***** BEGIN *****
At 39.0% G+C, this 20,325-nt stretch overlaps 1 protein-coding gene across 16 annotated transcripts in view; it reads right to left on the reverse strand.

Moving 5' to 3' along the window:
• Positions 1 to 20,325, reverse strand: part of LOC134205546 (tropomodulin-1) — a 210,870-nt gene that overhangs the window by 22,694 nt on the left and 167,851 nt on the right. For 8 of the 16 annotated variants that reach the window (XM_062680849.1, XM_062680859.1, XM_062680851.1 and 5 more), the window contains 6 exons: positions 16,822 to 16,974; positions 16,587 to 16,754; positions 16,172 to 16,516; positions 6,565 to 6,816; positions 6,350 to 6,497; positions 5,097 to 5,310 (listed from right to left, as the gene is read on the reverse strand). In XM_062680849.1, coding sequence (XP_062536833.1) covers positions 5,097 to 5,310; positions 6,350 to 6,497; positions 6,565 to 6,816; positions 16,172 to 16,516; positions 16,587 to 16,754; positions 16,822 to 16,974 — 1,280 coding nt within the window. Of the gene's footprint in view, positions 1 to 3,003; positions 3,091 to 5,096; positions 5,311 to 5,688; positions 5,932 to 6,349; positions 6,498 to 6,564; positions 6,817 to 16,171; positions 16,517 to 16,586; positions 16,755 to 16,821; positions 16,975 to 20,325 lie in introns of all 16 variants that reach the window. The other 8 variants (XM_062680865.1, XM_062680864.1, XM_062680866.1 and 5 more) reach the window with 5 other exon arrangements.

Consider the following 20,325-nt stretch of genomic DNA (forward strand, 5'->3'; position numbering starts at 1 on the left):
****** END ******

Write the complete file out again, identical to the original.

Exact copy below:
At 39.0% G+C, this 20,325-nt stretch overlaps 1 protein-coding gene across 16 annotated transcripts in view; it reads right to left on the reverse strand.

Moving 5' to 3' along the window:
• Positions 1 to 20,325, reverse strand: part of LOC134205546 (tropomodulin-1) — a 210,870-nt gene that overhangs the window by 22,694 nt on the left and 167,851 nt on the right. For 8 of the 16 annotated variants that reach the window (XM_062680849.1, XM_062680859.1, XM_062680851.1 and 5 more), the window contains 6 exons: positions 16,822 to 16,974; positions 16,587 to 16,754; positions 16,172 to 16,516; positions 6,565 to 6,816; positions 6,350 to 6,497; positions 5,097 to 5,310 (listed from right to left, as the gene is read on the reverse strand). In XM_062680849.1, coding sequence (XP_062536833.1) covers positions 5,097 to 5,310; positions 6,350 to 6,497; positions 6,565 to 6,816; positions 16,172 to 16,516; positions 16,587 to 16,754; positions 16,822 to 16,974 — 1,280 coding nt within the window. Of the gene's footprint in view, positions 1 to 3,003; positions 3,091 to 5,096; positions 5,311 to 5,688; positions 5,932 to 6,349; positions 6,498 to 6,564; positions 6,817 to 16,171; positions 16,517 to 16,586; positions 16,755 to 16,821; positions 16,975 to 20,325 lie in introns of all 16 variants that reach the window. The other 8 variants (XM_062680865.1, XM_062680864.1, XM_062680866.1 and 5 more) reach the window with 5 other exon arrangements.

Consider the following 20,325-nt stretch of genomic DNA (forward strand, 5'->3'; position numbering starts at 1 on the left):